By Erin Sherbert
By Erin Sherbert
By Leif Haven
By Erin Sherbert
By Chris Roberts
By Kate Conger
By Brian Rinker
By Rachel Swan
To envision the future he'd like to see, architect Robin Levitt shows a small downtown crowd of transportation geeks a selection of postwar photographs of Berlin and Copenhagen. During the 1950s, these cities rebuilt their streets, sidewalks, and buildings to accommodate automobiles, just as American cities such as San Francisco did. Predictably, automobiles soon replaced other modes of transportation.
"After the war, both these cities took on the American model of building roads and automobile infrastructure," Levitt said during a presentation last week at the nonprofit think tank San Francisco Planning and Urban Research (SPUR). "As a result, bicycling declined in both of these cities, and they ignored the bicycling and pedestrian environment."
However, following the 1970s OPEC embargo, many European leaders redesigned their cities, inviting back the old ways of getting around by creating space for bicycling, public transit, and walking. As a result, Levitt said, about 15 percent of commuter trips in Berlin are made by bicycle; in Copenhagen, more than 33 percent are.
American cities never exited their 1950s automobile course; even in the West Coast bike capitals of San Francisco and Portland, barely more than 3 percent of commute trips are made by bicycle, while the percentage is far lower elsewhere. Americans rarely use public transit, so we consume three times the oil Europeans do. And during the next two decades, statistics from the U.S. Energy Information Administration suggest that gap will widen further, with U.S. petroleum use increasing by 28 percent, while European use grows only 11 percent. Environmentally conscious San Francisco is surprisingly moving with the U.S. mainstream; notwithstanding myriad eco-initiatives, city commuters are taking fewer of their trips by public transport, according to Snyder.
This is the continental energy gap economists refer to when they say Hillary Clinton and John McCain's proposed gas-tax holiday is pandering foolishness. The last thing America needs is politicians' encouragement to get in their cars.
Is it possible for Americans to get their heads around anything else? Unlike Europeans, most Americans — even in San Francisco — seem to see bicycling as dangerous and even irresponsible. This perception is enhanced whenever news reports quote police officers blaming bicyclists for collisions with vehicles in which they are injured or killed.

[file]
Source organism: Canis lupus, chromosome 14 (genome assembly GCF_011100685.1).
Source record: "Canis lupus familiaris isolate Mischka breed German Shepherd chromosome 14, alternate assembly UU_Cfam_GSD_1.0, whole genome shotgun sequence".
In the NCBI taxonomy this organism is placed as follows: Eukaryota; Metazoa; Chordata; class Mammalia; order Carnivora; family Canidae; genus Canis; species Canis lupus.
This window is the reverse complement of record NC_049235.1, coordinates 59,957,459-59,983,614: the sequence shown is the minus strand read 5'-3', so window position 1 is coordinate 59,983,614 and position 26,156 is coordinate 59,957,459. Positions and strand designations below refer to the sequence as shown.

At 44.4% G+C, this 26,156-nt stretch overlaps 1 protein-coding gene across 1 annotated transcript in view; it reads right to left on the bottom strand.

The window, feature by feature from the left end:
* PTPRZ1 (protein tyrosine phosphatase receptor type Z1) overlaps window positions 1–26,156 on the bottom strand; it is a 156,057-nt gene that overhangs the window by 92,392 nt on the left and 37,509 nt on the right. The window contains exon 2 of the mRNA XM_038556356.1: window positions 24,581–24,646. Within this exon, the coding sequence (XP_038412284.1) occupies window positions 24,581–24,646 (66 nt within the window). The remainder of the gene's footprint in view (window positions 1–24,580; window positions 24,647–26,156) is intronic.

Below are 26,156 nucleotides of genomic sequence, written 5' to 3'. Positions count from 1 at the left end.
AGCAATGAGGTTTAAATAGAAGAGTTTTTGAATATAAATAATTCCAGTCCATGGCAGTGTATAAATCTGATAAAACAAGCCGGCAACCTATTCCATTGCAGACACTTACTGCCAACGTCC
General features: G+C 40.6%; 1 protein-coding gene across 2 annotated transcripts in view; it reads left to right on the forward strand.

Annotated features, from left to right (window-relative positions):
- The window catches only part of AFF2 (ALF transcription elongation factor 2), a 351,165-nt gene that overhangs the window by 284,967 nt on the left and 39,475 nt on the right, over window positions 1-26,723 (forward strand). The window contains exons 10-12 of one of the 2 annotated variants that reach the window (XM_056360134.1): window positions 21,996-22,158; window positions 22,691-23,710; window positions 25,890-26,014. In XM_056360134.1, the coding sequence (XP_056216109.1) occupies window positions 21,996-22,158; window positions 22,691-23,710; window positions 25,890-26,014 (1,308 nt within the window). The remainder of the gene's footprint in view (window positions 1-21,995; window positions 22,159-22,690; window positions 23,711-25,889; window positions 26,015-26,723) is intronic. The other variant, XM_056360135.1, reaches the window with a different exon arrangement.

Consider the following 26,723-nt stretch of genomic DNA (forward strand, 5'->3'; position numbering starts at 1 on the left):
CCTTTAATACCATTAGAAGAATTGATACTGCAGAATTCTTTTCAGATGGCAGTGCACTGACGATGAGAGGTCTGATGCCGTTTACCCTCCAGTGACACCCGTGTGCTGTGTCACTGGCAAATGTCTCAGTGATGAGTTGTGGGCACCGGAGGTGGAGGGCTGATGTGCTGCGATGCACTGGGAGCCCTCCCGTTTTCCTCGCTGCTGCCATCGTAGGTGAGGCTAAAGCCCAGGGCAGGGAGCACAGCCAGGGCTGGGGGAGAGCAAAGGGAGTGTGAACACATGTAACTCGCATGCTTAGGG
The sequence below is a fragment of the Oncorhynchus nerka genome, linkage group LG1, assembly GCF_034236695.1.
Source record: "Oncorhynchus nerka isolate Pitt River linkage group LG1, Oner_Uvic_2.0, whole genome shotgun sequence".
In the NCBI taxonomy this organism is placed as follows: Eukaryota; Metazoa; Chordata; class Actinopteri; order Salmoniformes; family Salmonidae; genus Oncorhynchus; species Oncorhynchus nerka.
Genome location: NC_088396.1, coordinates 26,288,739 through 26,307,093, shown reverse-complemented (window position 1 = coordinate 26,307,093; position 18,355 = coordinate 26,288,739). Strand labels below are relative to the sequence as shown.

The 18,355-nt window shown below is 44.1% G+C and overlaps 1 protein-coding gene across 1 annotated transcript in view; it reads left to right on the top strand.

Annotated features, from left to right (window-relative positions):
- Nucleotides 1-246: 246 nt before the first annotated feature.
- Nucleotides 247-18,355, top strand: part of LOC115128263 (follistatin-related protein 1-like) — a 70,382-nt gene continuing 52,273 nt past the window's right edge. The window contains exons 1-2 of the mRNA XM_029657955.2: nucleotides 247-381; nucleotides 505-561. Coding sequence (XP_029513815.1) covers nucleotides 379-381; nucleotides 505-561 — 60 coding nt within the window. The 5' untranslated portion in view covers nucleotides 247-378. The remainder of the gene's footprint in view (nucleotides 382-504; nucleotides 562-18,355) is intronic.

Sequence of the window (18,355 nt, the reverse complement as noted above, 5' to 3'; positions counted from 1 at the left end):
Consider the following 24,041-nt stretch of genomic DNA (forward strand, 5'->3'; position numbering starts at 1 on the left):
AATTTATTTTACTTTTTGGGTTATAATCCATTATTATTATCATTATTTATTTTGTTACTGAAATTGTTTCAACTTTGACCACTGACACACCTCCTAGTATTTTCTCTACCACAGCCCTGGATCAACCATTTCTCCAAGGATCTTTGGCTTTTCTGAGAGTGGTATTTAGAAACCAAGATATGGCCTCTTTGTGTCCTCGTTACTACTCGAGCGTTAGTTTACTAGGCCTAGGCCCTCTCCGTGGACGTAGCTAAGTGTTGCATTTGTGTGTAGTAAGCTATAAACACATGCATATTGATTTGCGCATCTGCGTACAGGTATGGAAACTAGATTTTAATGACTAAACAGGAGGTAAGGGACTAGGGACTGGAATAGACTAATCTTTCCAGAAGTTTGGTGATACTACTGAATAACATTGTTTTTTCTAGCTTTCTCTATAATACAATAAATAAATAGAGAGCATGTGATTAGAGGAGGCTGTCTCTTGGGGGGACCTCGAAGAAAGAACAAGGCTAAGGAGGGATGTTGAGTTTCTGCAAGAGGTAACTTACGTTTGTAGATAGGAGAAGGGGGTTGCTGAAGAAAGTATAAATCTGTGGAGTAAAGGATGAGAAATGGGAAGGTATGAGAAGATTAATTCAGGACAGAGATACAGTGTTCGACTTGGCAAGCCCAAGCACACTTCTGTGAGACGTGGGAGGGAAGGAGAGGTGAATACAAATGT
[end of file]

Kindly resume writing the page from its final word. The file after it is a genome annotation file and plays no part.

Last week, a San Francisco statistician examined the data behind this phenomenon and discovered a possible solution. Eight years ago, law enforcement in Marin County — where San Francisco cyclists take their afternoon and weekend rides — approached bike safety as a major public policy issue, and undertook a coordinated effort to inform police agencies of motorists' responsibility to share the road. Today, Marin is the only Bay Area county where police are more likely to identify drivers as the culprits in collisions involving bikes and cars. This suggests the possibility of a virtuous cycle where safety for bicyclists becomes a public priority, more people take to riding rather than driving, and accommodating cyclists becomes even more pressing. Americans might even take the same detour away from petroleum dependency that Europe took following the last oil crisis.
San Franciscans have stayed in their automobiles for a variety of reasons. Our public transit system is falling apart, and a long-proposed bike-lane network is stalled in an environmental review process.
But rarely talked about is the popular public perception that once someone straddles a bicycle, he becomes a rogue.
The urban youth fad for brakeless, fixed-gear bicycles, in which a single cog is attached to the rear wheel so the rider cannot coast, has enhanced the idea that bike riding is the pastime of irresponsible people. Bicycle messengers riding against traffic and commuters rolling through stop signs only contribute further to this idea. I believe police should cite lawbreaking cyclists and motorists with equal fervor; just such a policy was a central tenet of Marin's "Share the Road" campaign, and S.F. cyclists know not to blow stop signs once they're across the bridge.
But there's a significant difference in the ways cyclists inconvenience motorists by disobeying traffic laws, and the ways motorists routinely threaten cyclists' lives by doing the same. I've driven hundreds of thousands of miles, and never once felt personally endangered by the behavior of a cyclist. While I'm sure there are people out there who experience the roads differently, I think this is significant. Meanwhile, I've ridden my bike tens of thousands of miles, and find my life threatened by a law-breaking motorist nearly every day. When I ride in the center of a traffic lane to avoid smashing into a parked car's open door — as California law and San Francisco traffic policy prescribes — several times a week I'll be confronted by motorists attempting to run me off the road, play chicken, or otherwise take unseemly risks in hopes of being first to the next stop sign or, worse, "teaching" me not to get in their way. Many motorists seem to believe bike lanes equal car parking spaces; as a result, the bike lanes in this city are obstructed at a rate far greater than the rest of the street.
As a result, on nearly every block cyclists must merge left, provoking the rage of vigilante drivers. While this kind of behavior is as deadly as it is illegal, and while there are road signs all over San Francisco stating that cyclists may take a full traffic lane, many drivers don't seem to realize they're doing anything wrong when they try to force cyclists off the road. And most cyclists have stories about police officers who erroneously believe state law says cyclists should get out of motorists' way at all costs.